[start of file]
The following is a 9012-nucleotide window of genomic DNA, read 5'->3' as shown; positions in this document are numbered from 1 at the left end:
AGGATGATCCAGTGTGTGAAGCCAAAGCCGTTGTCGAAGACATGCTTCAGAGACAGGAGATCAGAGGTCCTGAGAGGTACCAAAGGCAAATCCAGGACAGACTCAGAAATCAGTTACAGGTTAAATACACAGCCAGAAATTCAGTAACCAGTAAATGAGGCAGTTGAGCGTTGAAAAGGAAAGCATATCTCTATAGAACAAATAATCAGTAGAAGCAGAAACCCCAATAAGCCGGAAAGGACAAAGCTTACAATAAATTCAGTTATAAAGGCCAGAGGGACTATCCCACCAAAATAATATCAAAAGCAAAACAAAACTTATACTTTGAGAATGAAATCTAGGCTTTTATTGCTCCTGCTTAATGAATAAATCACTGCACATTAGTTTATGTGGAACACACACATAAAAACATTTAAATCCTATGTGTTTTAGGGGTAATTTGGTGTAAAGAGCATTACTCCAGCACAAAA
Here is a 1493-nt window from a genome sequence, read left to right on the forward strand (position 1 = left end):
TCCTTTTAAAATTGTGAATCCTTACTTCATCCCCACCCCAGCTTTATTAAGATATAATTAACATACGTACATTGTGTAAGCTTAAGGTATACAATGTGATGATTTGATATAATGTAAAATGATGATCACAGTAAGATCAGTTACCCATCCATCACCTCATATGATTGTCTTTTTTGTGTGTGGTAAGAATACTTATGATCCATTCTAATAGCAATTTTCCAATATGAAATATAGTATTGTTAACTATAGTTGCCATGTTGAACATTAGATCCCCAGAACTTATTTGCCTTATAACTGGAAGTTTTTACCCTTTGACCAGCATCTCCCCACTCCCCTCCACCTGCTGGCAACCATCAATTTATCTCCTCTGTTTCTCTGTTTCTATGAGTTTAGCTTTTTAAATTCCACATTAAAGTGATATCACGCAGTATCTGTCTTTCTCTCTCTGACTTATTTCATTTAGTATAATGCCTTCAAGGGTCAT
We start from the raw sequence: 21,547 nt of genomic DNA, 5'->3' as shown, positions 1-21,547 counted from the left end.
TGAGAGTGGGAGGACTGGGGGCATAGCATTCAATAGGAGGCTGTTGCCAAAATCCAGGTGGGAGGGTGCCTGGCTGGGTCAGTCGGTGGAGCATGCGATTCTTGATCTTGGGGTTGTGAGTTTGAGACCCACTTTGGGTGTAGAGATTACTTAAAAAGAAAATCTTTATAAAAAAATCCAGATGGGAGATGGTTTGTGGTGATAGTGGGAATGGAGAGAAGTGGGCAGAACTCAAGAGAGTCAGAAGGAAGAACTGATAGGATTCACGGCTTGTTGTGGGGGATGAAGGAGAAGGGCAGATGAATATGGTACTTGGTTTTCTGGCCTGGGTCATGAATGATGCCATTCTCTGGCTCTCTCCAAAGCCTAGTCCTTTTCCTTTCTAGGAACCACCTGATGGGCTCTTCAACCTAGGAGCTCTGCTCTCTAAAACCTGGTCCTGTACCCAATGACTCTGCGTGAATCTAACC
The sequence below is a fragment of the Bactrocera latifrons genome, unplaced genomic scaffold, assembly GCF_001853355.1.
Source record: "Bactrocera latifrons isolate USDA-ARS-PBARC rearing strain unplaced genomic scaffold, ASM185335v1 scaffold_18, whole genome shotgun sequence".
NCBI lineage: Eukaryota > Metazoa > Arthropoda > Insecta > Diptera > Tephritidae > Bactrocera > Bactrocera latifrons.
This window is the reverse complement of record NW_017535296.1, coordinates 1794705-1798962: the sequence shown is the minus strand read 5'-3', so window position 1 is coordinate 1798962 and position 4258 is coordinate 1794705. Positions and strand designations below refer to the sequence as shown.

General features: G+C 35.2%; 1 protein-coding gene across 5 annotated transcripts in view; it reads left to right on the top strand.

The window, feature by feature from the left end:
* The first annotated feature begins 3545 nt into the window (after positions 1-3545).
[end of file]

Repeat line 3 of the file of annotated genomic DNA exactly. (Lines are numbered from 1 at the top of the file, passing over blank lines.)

Here is a 1493-nt window from a genome sequence, read left to right on the forward strand (position 1 = left end):